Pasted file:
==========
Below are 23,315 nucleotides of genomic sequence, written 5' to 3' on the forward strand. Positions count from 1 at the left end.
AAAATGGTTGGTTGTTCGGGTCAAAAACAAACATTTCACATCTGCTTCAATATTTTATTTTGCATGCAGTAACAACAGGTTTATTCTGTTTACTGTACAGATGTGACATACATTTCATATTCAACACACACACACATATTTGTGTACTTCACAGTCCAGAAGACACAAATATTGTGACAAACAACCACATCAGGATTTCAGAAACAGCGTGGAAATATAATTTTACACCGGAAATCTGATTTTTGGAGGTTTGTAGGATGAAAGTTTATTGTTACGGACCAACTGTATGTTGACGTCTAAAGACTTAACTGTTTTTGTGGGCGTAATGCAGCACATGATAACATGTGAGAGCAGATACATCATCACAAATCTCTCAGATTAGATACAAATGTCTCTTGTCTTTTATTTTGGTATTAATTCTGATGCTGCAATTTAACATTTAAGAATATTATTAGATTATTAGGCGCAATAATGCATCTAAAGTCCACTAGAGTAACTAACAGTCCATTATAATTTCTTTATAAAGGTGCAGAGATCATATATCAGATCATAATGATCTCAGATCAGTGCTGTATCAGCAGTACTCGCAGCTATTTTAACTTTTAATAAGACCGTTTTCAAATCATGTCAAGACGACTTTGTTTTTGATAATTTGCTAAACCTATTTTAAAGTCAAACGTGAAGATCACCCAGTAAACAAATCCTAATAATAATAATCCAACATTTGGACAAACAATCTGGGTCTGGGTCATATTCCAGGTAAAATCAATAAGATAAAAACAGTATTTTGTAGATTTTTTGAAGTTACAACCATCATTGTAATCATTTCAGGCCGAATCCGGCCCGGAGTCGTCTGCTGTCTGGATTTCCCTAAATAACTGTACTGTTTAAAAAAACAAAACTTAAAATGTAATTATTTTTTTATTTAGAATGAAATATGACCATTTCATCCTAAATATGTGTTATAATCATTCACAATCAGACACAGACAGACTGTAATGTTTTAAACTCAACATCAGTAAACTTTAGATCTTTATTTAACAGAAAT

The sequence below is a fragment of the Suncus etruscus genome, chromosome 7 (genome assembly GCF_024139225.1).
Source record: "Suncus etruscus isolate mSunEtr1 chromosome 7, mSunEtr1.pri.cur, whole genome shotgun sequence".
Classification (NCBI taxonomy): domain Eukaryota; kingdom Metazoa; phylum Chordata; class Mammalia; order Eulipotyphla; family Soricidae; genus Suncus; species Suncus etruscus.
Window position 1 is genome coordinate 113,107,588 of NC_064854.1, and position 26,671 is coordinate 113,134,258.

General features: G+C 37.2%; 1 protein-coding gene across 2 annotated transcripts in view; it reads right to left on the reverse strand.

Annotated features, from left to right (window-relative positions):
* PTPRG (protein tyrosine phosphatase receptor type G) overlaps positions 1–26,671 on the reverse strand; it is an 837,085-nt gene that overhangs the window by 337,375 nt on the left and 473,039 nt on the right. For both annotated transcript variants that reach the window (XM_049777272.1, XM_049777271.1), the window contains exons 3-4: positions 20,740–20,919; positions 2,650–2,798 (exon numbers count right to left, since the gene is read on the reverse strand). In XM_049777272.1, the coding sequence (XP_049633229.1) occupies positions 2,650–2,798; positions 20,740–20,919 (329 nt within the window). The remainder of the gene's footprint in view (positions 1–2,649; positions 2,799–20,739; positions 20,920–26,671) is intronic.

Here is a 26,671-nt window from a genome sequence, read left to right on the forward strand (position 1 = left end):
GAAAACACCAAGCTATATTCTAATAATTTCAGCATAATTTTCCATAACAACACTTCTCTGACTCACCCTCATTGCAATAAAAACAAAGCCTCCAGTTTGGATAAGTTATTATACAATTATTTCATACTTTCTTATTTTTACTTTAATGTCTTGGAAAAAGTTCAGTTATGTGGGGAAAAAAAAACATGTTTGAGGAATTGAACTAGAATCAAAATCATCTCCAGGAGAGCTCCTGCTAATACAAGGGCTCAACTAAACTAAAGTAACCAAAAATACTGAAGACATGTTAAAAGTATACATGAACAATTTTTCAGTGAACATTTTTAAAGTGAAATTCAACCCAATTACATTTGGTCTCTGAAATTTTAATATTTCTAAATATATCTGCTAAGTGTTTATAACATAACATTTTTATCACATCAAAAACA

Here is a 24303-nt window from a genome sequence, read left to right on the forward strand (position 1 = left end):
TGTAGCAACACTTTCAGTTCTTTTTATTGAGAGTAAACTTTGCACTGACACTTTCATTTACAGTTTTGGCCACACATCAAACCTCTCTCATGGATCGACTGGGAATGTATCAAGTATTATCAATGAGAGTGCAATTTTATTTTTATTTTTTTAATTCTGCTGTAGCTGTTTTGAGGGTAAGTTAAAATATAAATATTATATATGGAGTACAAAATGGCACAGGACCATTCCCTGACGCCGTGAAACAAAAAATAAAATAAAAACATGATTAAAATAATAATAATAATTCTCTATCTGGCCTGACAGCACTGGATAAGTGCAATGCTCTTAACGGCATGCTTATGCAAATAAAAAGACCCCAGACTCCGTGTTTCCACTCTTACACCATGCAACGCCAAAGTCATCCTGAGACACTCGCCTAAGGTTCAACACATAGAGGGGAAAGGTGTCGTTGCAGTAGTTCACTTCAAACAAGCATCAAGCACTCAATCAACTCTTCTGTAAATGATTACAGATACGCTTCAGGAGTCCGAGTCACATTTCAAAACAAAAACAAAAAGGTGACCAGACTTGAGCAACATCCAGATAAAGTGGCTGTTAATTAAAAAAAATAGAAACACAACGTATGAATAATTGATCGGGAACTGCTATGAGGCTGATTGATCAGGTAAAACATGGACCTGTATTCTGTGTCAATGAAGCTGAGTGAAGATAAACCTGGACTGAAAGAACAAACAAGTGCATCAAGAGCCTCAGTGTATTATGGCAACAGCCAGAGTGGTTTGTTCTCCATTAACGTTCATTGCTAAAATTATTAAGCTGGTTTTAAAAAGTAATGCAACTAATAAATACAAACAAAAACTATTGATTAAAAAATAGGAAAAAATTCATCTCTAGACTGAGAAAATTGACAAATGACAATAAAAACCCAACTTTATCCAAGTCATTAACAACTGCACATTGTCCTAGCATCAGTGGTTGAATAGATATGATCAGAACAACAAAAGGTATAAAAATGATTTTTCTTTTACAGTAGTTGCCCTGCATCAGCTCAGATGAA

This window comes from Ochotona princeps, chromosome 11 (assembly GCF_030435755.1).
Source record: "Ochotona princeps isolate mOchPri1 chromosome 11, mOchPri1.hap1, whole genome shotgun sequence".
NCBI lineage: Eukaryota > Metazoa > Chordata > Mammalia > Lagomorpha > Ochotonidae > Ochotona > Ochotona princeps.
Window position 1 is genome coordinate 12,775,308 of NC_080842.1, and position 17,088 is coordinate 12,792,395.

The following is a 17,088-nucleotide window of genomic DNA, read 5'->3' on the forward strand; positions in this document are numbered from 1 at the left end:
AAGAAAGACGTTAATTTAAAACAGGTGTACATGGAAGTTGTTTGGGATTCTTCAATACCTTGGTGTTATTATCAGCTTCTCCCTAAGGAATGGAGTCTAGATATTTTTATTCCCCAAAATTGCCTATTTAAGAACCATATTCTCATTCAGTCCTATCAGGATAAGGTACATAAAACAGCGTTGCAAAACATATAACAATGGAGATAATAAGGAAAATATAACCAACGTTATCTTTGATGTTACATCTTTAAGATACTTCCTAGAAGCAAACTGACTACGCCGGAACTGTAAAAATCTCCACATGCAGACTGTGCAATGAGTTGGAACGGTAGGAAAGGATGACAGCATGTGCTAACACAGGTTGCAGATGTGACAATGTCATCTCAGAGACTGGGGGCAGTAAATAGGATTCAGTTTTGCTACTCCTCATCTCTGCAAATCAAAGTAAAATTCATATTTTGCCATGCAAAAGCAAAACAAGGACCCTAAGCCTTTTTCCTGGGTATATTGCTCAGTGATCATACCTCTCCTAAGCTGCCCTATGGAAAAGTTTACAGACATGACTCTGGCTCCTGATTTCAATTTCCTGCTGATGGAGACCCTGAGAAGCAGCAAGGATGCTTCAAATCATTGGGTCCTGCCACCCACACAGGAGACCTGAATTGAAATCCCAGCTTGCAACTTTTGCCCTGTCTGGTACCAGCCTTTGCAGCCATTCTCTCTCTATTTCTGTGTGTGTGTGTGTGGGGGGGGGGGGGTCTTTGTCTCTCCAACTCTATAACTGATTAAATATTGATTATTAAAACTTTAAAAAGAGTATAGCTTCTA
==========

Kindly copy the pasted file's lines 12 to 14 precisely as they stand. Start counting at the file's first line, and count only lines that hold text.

Here is a 24303-nt window from a genome sequence, read left to right on the forward strand (position 1 = left end):
TGTAGCAACACTTTCAGTTCTTTTTATTGAGAGTAAACTTTGCACTGACACTTTCATTTACAGTTTTGGCCACACATCAAACCTCTCTCATGGATCGACTGGGAATGTATCAAGTATTATCAATGAGAGTGCAATTTTATTTTTATTTTTTTAATTCTGCTGTAGCTGTTTTGAGGGTAAGTTAAAATATAAATATTATATATGGAGTACAAAATGGCACAGGACCATTCCCTGACGCCGTGAAACAAAAAATAAAATAAAAACATGATTAAAATAATAATAATAATTCTCTATCTGGCCTGACAGCACTGGATAAGTGCAATGCTCTTAACGGCATGCTTATGCAAATAAAAAGACCCCAGACTCCGTGTTTCCACTCTTACACCATGCAACGCCAAAGTCATCCTGAGACACTCGCCTAAGGTTCAACACATAGAGGGGAAAGGTGTCGTTGCAGTAGTTCACTTCAAACAAGCATCAAGCACTCAATCAACTCTTCTGTAAATGATTACAGATACGCTTCAGGAGTCCGAGTCACATTTCAAAACAAAAACAAAAAGGTGACCAGACTTGAGCAACATCCAGATAAAGTGGCTGTTAATTAAAAAAAATAGAAACACAACGTATGAATAATTGATCGGGAACTGCTATGAGGCTGATTGATCAGGTAAAACATGGACCTGTATTCTGTGTCAATGAAGCTGAGTGAAGATAAACCTGGACTGAAAGAACAAACAAGTGCATCAAGAGCCTCAGTGTATTATGGCAACAGCCAGAGTGGTTTGTTCTCCATTAACGTTCATTGCTAAAATTATTAAGCTGGTTTTAAAAAGTAATGCAACTAATAAATACAAACAAAAACTATTGATTAAAAAATAGGAAAAAATTCATCTCTAGACTGAGAAAATTGACAAATGACAATAAAAACCCAACTTTATCCAAGTCATTAACAACTGCACATTGTCCTAGCATCAGTGGTTGAATAGATATGATCAGAACAACAAAAGGTATAAAAATGATTTTTCTTTTACAGTAGTTGCCCTGCATCAGCTCAGATGAA

This window comes from Ochotona princeps, chromosome 11 (assembly GCF_030435755.1).